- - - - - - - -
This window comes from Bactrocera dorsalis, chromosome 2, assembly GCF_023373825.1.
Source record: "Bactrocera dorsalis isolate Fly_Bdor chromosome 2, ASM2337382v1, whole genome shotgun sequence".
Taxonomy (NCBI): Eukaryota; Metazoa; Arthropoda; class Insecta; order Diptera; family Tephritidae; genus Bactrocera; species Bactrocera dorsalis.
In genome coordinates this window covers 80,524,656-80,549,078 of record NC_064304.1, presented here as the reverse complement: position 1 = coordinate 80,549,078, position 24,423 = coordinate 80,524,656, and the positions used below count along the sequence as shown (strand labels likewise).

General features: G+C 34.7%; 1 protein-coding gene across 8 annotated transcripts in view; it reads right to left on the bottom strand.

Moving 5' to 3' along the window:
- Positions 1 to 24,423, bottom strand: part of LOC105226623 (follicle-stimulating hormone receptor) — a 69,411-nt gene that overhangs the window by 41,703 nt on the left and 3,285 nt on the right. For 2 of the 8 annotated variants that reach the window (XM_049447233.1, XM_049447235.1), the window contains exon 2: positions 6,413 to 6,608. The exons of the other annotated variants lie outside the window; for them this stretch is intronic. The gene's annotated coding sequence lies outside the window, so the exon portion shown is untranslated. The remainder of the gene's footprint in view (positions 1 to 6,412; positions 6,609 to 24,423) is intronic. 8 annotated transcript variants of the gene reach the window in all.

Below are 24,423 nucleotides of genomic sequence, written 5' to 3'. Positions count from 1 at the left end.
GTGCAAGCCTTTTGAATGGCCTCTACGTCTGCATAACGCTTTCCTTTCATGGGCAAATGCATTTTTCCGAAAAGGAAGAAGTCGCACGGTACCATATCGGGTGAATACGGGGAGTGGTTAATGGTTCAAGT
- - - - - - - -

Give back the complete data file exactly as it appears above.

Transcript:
This window comes from Bactrocera dorsalis, chromosome 2, assembly GCF_023373825.1.
Source record: "Bactrocera dorsalis isolate Fly_Bdor chromosome 2, ASM2337382v1, whole genome shotgun sequence".
Taxonomy (NCBI): Eukaryota; Metazoa; Arthropoda; class Insecta; order Diptera; family Tephritidae; genus Bactrocera; species Bactrocera dorsalis.
In genome coordinates this window covers 80,524,656-80,549,078 of record NC_064304.1, presented here as the reverse complement: position 1 = coordinate 80,549,078, position 24,423 = coordinate 80,524,656, and the positions used below count along the sequence as shown (strand labels likewise).

General features: G+C 34.7%; 1 protein-coding gene across 8 annotated transcripts in view; it reads right to left on the bottom strand.

Moving 5' to 3' along the window:
- Positions 1 to 24,423, bottom strand: part of LOC105226623 (follicle-stimulating hormone receptor) — a 69,411-nt gene that overhangs the window by 41,703 nt on the left and 3,285 nt on the right. For 2 of the 8 annotated variants that reach the window (XM_049447233.1, XM_049447235.1), the window contains exon 2: positions 6,413 to 6,608. The exons of the other annotated variants lie outside the window; for them this stretch is intronic. The gene's annotated coding sequence lies outside the window, so the exon portion shown is untranslated. The remainder of the gene's footprint in view (positions 1 to 6,412; positions 6,609 to 24,423) is intronic. 8 annotated transcript variants of the gene reach the window in all.

Below are 24,423 nucleotides of genomic sequence, written 5' to 3'. Positions count from 1 at the left end.
GTGCAAGCCTTTTGAATGGCCTCTACGTCTGCATAACGCTTTCCTTTCATGGGCAAATGCATTTTTCCGAAAAGGAAGAAGTCGCACGGTACCATATCGGGTGAATACGGGGAGTGGTTAATGGTTCAAGT